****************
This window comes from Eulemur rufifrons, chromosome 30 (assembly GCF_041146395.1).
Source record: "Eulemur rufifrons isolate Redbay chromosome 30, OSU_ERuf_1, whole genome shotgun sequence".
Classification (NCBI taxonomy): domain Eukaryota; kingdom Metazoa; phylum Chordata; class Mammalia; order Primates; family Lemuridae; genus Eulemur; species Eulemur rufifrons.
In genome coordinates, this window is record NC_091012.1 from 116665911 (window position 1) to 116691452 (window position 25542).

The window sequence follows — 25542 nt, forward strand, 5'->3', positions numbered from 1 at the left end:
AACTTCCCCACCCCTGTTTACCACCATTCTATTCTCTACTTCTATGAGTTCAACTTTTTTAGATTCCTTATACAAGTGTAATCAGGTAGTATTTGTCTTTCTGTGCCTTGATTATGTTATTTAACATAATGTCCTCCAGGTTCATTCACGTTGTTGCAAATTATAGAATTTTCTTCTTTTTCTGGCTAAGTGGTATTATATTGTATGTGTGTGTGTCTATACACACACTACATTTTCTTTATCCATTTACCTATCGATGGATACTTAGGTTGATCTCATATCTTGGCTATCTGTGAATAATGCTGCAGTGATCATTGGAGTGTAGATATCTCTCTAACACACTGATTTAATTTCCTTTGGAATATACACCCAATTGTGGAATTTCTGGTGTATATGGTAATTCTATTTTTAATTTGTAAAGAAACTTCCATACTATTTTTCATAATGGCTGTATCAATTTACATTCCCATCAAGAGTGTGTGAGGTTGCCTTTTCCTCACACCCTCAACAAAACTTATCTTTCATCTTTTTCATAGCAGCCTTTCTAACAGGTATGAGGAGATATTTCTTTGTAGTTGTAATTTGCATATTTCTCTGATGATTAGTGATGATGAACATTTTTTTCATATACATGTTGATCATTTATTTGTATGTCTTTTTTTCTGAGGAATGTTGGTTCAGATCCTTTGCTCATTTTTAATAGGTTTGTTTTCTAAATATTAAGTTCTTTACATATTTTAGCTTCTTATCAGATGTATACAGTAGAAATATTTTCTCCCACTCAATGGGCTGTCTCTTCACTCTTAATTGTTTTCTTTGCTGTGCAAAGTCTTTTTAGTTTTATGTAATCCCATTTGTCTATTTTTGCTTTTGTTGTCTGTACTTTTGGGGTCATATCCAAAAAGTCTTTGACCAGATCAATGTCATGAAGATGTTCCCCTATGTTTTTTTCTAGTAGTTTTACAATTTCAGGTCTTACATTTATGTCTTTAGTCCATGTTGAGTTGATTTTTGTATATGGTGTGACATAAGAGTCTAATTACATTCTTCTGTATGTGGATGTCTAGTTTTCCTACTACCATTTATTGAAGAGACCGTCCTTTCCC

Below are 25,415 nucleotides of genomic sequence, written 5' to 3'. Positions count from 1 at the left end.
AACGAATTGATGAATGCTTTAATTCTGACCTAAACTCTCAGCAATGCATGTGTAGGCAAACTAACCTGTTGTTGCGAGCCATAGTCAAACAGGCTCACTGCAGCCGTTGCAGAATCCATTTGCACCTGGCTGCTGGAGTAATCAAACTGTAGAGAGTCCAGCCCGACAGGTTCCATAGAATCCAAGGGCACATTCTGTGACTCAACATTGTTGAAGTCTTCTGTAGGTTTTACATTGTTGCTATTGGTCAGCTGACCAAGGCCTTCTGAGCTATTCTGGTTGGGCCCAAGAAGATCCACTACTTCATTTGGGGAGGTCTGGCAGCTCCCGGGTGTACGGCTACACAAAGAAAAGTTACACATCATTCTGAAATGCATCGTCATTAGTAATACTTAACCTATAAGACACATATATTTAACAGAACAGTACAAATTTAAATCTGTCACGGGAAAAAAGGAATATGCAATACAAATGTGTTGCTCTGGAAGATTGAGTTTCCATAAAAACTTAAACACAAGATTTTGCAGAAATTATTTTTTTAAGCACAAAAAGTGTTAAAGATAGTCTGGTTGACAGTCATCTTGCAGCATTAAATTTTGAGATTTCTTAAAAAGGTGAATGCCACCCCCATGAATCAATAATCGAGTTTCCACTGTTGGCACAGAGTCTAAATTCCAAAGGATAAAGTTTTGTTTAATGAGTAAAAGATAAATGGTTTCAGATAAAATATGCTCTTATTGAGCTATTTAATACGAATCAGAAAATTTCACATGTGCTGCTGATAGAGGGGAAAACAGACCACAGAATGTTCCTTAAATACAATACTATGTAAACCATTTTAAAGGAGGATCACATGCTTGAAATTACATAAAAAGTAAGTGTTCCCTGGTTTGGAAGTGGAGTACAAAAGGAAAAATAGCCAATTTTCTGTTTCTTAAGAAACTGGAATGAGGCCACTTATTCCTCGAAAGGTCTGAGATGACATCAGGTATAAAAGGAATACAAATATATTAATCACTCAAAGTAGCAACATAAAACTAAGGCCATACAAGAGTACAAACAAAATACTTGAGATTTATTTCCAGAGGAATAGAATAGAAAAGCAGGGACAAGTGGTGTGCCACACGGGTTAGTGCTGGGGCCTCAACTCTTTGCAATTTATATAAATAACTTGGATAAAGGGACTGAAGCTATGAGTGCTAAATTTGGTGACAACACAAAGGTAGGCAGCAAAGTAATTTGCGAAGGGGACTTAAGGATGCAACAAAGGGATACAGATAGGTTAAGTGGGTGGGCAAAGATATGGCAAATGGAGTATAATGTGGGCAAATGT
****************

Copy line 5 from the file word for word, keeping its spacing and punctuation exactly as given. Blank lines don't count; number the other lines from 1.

The window sequence follows — 25542 nt, forward strand, 5'->3', positions numbered from 1 at the left end: